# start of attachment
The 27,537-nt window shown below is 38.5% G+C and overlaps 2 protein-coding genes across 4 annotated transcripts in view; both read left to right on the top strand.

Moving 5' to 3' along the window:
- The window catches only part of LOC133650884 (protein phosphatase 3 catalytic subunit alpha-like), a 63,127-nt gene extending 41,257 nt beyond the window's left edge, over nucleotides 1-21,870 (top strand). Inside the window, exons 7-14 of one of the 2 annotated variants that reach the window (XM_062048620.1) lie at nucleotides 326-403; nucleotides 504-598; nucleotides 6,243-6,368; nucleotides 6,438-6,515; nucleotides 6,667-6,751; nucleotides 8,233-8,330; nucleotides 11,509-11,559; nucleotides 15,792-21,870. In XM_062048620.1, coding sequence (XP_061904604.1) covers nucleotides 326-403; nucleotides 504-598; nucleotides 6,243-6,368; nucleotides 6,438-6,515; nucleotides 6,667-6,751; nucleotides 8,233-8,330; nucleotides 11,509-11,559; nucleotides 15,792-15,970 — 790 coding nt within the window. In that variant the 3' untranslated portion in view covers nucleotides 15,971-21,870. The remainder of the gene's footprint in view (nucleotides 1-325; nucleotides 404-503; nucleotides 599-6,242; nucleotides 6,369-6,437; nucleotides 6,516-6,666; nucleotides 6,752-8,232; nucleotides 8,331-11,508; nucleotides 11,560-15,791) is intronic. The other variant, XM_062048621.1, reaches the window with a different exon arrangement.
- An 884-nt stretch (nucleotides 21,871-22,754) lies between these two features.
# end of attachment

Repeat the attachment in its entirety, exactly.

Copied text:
The 27,537-nt window shown below is 38.5% G+C and overlaps 2 protein-coding genes across 4 annotated transcripts in view; both read left to right on the top strand.

Moving 5' to 3' along the window:
- The window catches only part of LOC133650884 (protein phosphatase 3 catalytic subunit alpha-like), a 63,127-nt gene extending 41,257 nt beyond the window's left edge, over nucleotides 1-21,870 (top strand). Inside the window, exons 7-14 of one of the 2 annotated variants that reach the window (XM_062048620.1) lie at nucleotides 326-403; nucleotides 504-598; nucleotides 6,243-6,368; nucleotides 6,438-6,515; nucleotides 6,667-6,751; nucleotides 8,233-8,330; nucleotides 11,509-11,559; nucleotides 15,792-21,870. In XM_062048620.1, coding sequence (XP_061904604.1) covers nucleotides 326-403; nucleotides 504-598; nucleotides 6,243-6,368; nucleotides 6,438-6,515; nucleotides 6,667-6,751; nucleotides 8,233-8,330; nucleotides 11,509-11,559; nucleotides 15,792-15,970 — 790 coding nt within the window. In that variant the 3' untranslated portion in view covers nucleotides 15,971-21,870. The remainder of the gene's footprint in view (nucleotides 1-325; nucleotides 404-503; nucleotides 599-6,242; nucleotides 6,369-6,437; nucleotides 6,516-6,666; nucleotides 6,752-8,232; nucleotides 8,331-11,508; nucleotides 11,560-15,791) is intronic. The other variant, XM_062048621.1, reaches the window with a different exon arrangement.
- An 884-nt stretch (nucleotides 21,871-22,754) lies between these two features.